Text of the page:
A second objection is that it seems unjust and capricious for God to doom some to destruction before they have committed any wrongs.  Calvin’s response is that because of God’s ontological status (being righteous), he does not commit any lawlessness, and by the mere fact of his willing (in election), is necessarily right.  A further objection is that God seems to be a cruel judge by preordaining the reprobate’s sin.  But, Calvin defends the justice of God with Paul’s words, “…O man, who are thou that replies against God…” (Rom. 9:20-21).  This passage couches God’s infinite mind, to man’s finitude.  The last objection we will consider is the charge that Scripture nowhere declares that God decreed Adam’s fall.  Calvin responds that Scripture proclaims all mankind was in Adam, made liable to eternal death.  The decree is dreadful, but it is impossible to deny that God foreknew man’s end before being created.  To do so, is rash and not advised.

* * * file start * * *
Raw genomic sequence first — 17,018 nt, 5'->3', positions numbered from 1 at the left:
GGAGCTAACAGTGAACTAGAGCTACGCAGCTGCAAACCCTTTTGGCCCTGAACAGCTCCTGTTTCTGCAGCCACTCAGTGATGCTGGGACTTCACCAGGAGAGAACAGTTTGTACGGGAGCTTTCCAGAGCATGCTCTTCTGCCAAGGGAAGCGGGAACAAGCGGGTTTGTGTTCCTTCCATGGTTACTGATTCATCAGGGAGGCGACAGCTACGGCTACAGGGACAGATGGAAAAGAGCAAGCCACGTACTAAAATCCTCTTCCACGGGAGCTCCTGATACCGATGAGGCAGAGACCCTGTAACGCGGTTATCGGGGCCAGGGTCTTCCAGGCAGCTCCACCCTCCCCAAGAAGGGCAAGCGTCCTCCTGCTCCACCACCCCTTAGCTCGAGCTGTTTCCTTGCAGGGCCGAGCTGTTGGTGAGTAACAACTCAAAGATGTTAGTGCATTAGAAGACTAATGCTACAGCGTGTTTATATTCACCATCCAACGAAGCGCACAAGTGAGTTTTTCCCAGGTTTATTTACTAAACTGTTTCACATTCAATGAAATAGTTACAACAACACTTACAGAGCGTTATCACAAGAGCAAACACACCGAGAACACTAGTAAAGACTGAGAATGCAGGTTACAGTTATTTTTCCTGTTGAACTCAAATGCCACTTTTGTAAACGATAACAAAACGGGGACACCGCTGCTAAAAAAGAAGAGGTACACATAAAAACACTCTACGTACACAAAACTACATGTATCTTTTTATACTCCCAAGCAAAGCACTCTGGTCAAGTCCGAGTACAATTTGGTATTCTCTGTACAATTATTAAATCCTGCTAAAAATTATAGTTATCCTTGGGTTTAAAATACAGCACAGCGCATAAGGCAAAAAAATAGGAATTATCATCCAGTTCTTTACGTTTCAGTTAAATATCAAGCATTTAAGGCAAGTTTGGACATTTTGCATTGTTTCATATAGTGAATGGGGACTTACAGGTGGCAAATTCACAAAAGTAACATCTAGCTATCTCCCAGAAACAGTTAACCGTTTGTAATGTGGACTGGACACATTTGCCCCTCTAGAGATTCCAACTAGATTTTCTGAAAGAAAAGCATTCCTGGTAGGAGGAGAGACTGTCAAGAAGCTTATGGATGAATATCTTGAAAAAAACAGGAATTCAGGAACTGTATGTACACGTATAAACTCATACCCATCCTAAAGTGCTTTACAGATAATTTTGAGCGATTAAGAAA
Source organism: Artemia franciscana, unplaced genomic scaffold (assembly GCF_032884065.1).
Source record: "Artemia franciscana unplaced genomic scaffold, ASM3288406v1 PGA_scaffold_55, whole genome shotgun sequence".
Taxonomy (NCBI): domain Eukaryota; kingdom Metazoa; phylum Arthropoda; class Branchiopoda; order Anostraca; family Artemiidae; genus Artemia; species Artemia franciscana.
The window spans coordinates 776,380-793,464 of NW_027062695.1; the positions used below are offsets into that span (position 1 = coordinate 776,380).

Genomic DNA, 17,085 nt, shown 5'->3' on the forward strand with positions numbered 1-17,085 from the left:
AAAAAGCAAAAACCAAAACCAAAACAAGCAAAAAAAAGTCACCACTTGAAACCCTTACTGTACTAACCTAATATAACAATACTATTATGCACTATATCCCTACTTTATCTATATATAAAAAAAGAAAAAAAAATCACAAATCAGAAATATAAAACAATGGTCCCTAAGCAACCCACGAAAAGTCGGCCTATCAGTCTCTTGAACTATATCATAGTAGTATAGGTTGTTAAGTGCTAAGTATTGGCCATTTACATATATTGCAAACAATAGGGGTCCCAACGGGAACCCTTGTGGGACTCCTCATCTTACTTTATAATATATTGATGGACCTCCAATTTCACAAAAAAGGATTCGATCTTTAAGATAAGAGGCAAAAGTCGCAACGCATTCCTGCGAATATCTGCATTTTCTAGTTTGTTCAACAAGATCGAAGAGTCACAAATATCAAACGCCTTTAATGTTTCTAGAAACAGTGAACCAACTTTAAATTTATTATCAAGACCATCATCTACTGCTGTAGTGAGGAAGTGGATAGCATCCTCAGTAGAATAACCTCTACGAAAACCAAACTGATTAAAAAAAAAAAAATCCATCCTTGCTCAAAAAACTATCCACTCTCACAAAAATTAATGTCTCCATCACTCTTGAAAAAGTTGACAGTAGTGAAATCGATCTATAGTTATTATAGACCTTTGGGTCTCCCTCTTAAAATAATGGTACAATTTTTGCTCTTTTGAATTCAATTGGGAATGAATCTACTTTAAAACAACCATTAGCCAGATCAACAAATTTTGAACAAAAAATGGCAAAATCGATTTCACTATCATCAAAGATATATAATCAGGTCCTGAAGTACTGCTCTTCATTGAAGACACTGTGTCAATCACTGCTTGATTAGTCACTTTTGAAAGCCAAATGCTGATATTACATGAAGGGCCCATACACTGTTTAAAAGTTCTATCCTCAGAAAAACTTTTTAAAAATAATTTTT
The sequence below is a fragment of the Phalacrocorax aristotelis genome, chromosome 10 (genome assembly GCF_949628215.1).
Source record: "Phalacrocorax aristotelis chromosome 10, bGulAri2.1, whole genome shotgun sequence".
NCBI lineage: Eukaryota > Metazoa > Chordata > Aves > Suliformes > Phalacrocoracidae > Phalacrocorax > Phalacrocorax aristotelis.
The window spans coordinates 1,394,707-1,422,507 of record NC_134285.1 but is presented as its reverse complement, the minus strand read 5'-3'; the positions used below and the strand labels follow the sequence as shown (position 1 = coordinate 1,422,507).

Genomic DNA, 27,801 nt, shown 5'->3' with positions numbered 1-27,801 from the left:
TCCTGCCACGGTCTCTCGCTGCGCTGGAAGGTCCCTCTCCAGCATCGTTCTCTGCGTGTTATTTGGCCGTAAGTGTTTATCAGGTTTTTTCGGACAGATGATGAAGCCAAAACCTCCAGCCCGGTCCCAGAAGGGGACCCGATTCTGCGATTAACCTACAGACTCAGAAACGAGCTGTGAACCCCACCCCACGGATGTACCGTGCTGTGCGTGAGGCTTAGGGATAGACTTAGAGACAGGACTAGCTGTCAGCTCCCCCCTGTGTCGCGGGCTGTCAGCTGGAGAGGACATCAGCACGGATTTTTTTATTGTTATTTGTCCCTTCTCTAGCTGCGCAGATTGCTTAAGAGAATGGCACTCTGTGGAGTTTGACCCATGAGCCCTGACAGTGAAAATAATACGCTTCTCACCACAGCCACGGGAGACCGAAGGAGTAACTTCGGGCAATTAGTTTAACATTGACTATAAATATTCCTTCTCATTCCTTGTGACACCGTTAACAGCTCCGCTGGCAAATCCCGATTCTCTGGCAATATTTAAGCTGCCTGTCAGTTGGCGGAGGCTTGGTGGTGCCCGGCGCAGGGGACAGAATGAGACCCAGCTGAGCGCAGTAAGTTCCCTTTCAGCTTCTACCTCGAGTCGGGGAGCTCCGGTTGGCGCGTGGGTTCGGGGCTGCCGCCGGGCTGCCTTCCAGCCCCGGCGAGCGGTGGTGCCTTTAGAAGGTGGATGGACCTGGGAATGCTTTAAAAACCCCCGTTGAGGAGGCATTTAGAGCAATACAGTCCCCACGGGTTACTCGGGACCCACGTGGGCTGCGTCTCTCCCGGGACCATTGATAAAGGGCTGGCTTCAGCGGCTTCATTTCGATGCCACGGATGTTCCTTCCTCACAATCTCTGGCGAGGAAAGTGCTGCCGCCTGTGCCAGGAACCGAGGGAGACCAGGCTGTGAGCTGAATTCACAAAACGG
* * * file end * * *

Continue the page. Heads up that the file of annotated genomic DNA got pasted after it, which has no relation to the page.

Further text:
Election Confirmed by God’s Calling

Calvin deals with election confirmed by God’s calling and the reprobate bring upon themselves the righteous destruction to which they are doomed.  Calvin admits that election is God’s secret, but is manifest in his effectual calling.  He then deals with the metaphysics of said calling and concludes that it is founded on God’s free mercy.  He then illustrates aforementioned and understands that this calling is grounded on Christ.  He further considers objections to his position that the elect sometimes fall away and responds accordingly (e.g., the son of perdition passage, many are called but few are chosen, etc.)

[1] Calvin’s Institutes: Chapters 21-24, (This document is from the Christian Classics Ethereal Library at Calvin College. Last updated on May 27, 1999. Contacting the CCEL).

Selected Book Summaries From the REFORMATION & MODERN PERIOD_Aquinas: Summa Theologica 1.1. The Nature and Extent of Sacred Doctrine[1]